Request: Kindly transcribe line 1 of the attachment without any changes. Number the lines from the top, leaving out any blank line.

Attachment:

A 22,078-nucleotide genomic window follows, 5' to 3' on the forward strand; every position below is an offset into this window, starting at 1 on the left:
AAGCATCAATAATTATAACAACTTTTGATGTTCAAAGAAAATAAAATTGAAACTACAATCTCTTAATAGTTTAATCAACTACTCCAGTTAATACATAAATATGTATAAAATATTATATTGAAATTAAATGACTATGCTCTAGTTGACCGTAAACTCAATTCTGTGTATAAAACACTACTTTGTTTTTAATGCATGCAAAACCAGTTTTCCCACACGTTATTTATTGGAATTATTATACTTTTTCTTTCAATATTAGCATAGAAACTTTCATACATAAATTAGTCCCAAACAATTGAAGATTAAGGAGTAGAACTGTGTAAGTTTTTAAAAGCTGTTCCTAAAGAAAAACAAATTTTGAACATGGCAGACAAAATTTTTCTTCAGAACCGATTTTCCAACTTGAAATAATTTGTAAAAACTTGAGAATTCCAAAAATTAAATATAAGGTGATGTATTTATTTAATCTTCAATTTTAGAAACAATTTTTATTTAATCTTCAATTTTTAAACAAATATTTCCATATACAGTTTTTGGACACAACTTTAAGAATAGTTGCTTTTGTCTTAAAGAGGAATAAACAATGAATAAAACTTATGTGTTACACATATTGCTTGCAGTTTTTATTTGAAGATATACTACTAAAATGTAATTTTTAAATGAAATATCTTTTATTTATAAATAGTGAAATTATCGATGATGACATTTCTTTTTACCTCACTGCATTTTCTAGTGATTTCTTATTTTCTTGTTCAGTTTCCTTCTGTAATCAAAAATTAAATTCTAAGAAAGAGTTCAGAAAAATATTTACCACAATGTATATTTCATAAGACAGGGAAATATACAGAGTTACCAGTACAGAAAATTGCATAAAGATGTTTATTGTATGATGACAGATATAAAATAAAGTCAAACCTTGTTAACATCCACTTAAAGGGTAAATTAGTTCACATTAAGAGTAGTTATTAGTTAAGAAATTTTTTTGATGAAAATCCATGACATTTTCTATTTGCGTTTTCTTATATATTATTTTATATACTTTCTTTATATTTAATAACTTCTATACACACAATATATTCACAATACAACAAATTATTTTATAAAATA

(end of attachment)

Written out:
A 22,078-nucleotide genomic window follows, 5' to 3' on the forward strand; every position below is an offset into this window, starting at 1 on the left: